Washington It is an election year, so fireworks are to be expected. What is new to the world is economic deadlock in the American political establishment, creating dysfunctional government of a kind which neither Americans, nor the rest of the world, are used to. There can be no reliable re-building of the busted economic model in the West until both Europe and America make up their minds about a way forward. If after November we are left with a split Congress and polarised confrontation about the economic way forward, it will be very bad indeed.

Iran This has thus far not been handled well or in a manner likely to yield a good ending. There has to be more engagement and a realistic understanding of just how far and how much states have a right to set agendas outside their borders. Tightening sanctions only strengthens the extremists in any government and offers little historic evidence of any useful progress. Engagement and trade empowers the people and only the Iranian people themselves have the authority and the power to determine a more constructive foreign policy for their country. Banning oil imports will most likely trigger another gulf war and inhibit the supply of oil. This will make a double dip recession a certainty for the entire western economic area.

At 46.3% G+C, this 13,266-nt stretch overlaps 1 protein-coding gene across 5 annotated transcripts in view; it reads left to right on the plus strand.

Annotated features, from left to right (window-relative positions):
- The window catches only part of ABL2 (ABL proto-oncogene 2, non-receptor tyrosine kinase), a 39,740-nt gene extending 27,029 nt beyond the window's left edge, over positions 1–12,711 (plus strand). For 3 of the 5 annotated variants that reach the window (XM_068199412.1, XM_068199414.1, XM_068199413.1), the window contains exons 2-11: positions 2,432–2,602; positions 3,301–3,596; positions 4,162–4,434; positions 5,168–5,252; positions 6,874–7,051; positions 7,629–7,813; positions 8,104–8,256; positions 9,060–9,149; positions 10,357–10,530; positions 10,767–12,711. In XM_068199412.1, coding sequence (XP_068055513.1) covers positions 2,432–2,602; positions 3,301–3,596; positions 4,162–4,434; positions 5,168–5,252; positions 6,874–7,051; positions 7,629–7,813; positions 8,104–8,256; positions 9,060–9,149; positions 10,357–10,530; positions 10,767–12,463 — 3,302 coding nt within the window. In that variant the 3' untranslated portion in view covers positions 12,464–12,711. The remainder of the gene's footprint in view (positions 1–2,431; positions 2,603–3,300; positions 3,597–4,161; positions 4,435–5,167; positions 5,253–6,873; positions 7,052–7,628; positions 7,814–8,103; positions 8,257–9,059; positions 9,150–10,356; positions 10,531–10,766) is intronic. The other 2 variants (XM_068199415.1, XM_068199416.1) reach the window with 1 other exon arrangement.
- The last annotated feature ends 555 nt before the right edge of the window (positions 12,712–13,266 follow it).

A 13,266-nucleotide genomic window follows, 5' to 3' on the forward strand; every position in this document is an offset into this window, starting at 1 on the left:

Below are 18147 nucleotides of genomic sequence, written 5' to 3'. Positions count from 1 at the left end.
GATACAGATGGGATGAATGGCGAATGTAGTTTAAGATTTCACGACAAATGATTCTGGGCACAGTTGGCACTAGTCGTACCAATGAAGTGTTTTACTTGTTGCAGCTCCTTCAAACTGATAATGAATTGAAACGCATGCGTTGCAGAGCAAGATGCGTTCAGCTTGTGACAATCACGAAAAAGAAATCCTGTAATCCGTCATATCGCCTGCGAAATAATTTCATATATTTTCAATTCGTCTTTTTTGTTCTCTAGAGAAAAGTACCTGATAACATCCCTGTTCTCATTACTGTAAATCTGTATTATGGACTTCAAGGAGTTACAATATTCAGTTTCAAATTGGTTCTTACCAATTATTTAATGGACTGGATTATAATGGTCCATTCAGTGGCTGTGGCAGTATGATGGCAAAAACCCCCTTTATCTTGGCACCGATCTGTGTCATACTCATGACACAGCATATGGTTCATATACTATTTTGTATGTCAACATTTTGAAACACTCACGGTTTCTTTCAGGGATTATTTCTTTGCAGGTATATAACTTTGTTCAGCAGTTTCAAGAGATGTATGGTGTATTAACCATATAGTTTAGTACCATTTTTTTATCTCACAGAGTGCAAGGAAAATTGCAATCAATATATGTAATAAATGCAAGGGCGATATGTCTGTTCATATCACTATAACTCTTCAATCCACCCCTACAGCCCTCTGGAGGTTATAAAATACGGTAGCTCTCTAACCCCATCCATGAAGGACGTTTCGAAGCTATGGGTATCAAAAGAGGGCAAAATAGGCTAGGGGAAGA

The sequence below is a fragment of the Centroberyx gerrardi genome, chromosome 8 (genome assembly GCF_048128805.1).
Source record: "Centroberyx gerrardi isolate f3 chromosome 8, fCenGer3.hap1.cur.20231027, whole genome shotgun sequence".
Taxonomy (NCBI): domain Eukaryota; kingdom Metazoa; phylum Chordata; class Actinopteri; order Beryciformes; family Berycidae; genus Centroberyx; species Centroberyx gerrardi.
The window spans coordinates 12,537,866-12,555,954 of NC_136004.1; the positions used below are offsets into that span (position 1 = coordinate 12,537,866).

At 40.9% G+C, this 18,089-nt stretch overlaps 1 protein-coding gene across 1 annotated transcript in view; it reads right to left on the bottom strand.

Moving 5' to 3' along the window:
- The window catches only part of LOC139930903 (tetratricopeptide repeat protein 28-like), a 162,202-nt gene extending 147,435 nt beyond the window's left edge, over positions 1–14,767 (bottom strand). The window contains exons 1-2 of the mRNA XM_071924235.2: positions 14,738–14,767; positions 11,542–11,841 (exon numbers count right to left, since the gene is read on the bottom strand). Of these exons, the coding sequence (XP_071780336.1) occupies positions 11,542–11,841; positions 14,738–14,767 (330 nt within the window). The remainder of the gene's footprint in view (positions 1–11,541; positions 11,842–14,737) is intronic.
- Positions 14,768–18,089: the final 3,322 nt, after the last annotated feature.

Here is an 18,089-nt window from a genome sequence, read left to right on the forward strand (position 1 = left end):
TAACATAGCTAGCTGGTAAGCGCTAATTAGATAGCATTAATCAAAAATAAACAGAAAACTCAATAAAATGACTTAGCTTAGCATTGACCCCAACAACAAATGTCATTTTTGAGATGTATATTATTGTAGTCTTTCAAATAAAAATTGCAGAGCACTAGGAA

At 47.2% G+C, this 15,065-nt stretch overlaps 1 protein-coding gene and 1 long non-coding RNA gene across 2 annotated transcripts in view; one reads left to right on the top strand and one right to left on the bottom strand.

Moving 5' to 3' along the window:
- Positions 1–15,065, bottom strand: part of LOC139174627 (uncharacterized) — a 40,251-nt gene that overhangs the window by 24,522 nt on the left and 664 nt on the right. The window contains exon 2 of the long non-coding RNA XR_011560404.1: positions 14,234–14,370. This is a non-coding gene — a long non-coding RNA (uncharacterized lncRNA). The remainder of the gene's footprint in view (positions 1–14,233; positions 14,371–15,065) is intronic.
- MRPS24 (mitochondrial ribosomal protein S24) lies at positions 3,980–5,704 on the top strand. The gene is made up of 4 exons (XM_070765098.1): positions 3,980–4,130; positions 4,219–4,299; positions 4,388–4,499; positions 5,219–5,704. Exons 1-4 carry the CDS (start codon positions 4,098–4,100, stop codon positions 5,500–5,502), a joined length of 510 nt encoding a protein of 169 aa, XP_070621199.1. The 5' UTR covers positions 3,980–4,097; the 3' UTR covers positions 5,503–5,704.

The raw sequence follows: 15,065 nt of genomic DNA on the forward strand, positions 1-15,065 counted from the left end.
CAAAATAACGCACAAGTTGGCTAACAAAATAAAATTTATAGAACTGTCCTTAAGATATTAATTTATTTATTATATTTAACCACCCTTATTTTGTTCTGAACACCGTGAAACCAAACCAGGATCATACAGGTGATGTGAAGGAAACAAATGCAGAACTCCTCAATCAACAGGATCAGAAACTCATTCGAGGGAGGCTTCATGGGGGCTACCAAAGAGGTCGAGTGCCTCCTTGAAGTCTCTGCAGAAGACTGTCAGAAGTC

The UK Coalition It needs to stick to its guns and continue with a robust plan to cut the deficit and cut the size of the state. it will need to be more radical about workplace regulations such as paternity leave, working time directives and so on, to make it easier to enable employers to create opportunities for work. It will also need to be more innovative in finding ways to boost British manufacturing and guard against a recovering founded on shopping with borrowed money.

Euro, Debt and Realism

Monday, December 19th, 2011